Section [0032] states, “A VoIP entity, such as the VoIP entities 205-206, may comprise any device that is capable of sending and receiving IP packets that encode voice data. Such devices may include, for example, dedicated VoIP phones, regular phones connected to a VoIP gateway, personal computers, server computers, hand-held or laptop devices, multiprocessor systems, microcontroller-based systems, set-top boxes, programmable consumer electronics, network PCs, minicomputers, mainframe computers, cell phones, personal digital assistants (PDAs), mobile devices such as smartphones, gaming devices, appliances including set-top, media center, or other appliances, automobile-embedded or attached computing devices, other mobile devices, distributed computing environments that include any of the above systems or devices, and the like.”

A remote entity will start the recording agent after being triggered by “events” or a “sequence of events.” The communications might be stored for law enforcement to use at some point in the future. According to number 9, “comprising storing data corresponding to the communication to a storage medium for later retrieval by a law enforcement agent.”

What does all this mean? Who knows, but it’s not looking good for Skype. Microsoft has a history of working closely with law enforcement and of spying on its users for free. This fact was discovered by FOIA requests from security researcher Christopher Soghoian before he announced that Microsoft does not charge the government or law enforcement even a penny for surveillance of its users. Also, in the past, Microsoft took down Cryptome after it published a “top-secret” Internet surveillance guide meant only for law enforcement. That document, for the curious, can be read here.

But don’t worry, all these giants are about the same. Google updated its transparency report and “fully or partially complied” with 94% of the 4,601 U.S. government data requests from July to December 2010. Sheesh.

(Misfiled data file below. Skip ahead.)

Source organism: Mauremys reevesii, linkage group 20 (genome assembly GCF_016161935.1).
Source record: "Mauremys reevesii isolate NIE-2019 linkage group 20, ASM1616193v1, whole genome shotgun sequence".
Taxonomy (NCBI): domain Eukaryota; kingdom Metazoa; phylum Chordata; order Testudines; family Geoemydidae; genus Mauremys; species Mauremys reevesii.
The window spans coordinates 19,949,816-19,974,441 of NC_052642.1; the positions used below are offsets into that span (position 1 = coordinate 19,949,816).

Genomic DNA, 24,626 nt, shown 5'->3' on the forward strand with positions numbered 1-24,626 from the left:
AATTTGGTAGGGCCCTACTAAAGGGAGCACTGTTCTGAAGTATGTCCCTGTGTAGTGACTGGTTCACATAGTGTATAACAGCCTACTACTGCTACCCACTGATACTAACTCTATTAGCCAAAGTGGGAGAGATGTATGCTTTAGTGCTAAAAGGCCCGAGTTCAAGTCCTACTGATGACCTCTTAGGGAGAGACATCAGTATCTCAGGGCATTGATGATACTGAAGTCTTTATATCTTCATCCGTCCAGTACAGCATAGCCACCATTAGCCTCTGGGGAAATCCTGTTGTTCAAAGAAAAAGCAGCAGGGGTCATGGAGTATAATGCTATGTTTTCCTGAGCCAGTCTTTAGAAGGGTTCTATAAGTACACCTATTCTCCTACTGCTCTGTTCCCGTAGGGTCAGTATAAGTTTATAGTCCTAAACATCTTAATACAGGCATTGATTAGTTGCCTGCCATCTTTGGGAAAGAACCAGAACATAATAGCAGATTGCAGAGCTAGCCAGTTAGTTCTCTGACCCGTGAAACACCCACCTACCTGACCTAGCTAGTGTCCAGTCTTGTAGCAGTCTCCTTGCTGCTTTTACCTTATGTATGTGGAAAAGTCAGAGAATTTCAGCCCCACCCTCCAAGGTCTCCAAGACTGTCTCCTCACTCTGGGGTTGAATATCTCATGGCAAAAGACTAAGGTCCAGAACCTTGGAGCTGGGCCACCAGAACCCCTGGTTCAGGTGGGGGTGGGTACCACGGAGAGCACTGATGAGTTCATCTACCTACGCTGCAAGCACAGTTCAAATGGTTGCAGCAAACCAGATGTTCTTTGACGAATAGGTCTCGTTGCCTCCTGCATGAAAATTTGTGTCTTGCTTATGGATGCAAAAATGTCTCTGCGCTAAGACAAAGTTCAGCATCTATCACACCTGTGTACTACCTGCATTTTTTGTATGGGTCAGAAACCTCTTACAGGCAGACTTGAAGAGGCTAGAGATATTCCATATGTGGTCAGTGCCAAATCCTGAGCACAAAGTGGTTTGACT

Like this? Here’s more posts:

  • What happens if you catch a hacker and must deal with the FBI?
  • Microsoft Approves Cybersecurity Plan, PC Health Certificate Plan Gains Support
  • FBI Dumpster Diving Brigade Coming Soon to Snoop in a Trashcan Near You
  • ‘Secret Law’ of Patriot Act: Geolocation Tracking & Domestic Spying on Steroids?
  • Having private parts is not probable cause for TSA to grope or body scan you
  • FaceNiff Android App Allows the Clueless to Hack Facebook in Seconds Over Wi-Fi
  • Project PM Leaks Dirt on Romas/COIN Classified Intelligence Mass Surveillance
  • Former FBI Agent Turned ACLU Attorney: Feds Routinely Spy on Citizens
  • Microsoft’s automated Future Home, what can go wrong?
  • EFF: Microsoft abusing DMCA to eradicate competing Xbox 360 accessories

Follow me on Twitter @PrivacyFanatic

ms smith

Ms. Smith (not her real name) is a freelance writer and programmer with a special and somewhat personal interest in IT privacy and security issues. She focuses on the unique challenges of maintaining privacy and security, both for individuals and enterprises. She has worked as a journalist and has also penned many technical papers and guides covering various technologies. Smith is herself a self-described privacy and security freak.